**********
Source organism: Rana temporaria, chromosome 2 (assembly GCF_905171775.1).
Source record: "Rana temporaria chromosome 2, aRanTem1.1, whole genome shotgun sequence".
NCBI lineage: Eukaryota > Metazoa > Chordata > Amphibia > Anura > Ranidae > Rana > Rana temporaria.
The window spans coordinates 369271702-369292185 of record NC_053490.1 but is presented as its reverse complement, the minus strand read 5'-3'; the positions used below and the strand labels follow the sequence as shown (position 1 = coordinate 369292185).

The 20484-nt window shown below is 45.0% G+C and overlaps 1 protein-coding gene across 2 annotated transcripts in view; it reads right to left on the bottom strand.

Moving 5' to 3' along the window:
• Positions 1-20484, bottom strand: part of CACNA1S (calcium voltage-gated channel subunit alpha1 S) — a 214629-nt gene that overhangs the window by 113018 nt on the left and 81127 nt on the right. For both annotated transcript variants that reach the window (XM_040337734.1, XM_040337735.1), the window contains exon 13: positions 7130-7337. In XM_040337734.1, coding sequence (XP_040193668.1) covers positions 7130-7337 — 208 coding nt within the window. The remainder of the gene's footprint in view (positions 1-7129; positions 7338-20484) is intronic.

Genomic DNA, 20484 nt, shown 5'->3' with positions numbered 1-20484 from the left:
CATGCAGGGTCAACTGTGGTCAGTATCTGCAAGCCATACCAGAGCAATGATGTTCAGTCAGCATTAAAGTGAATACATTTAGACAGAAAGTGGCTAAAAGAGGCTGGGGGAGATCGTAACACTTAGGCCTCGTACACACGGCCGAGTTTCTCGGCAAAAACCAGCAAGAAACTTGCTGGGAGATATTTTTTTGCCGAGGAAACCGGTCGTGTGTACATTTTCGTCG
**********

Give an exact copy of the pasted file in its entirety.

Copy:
Source organism: Rana temporaria, chromosome 2 (assembly GCF_905171775.1).
Source record: "Rana temporaria chromosome 2, aRanTem1.1, whole genome shotgun sequence".
NCBI lineage: Eukaryota > Metazoa > Chordata > Amphibia > Anura > Ranidae > Rana > Rana temporaria.
The window spans coordinates 369271702-369292185 of record NC_053490.1 but is presented as its reverse complement, the minus strand read 5'-3'; the positions used below and the strand labels follow the sequence as shown (position 1 = coordinate 369292185).

The 20484-nt window shown below is 45.0% G+C and overlaps 1 protein-coding gene across 2 annotated transcripts in view; it reads right to left on the bottom strand.

Moving 5' to 3' along the window:
• Positions 1-20484, bottom strand: part of CACNA1S (calcium voltage-gated channel subunit alpha1 S) — a 214629-nt gene that overhangs the window by 113018 nt on the left and 81127 nt on the right. For both annotated transcript variants that reach the window (XM_040337734.1, XM_040337735.1), the window contains exon 13: positions 7130-7337. In XM_040337734.1, coding sequence (XP_040193668.1) covers positions 7130-7337 — 208 coding nt within the window. The remainder of the gene's footprint in view (positions 1-7129; positions 7338-20484) is intronic.

Genomic DNA, 20484 nt, shown 5'->3' with positions numbered 1-20484 from the left:
CATGCAGGGTCAACTGTGGTCAGTATCTGCAAGCCATACCAGAGCAATGATGTTCAGTCAGCATTAAAGTGAATACATTTAGACAGAAAGTGGCTAAAAGAGGCTGGGGGAGATCGTAACACTTAGGCCTCGTACACACGGCCGAGTTTCTCGGCAAAAACCAGCAAGAAACTTGCTGGGAGATATTTTTTTGCCGAGGAAACCGGTCGTGTGTACATTTTCGTCG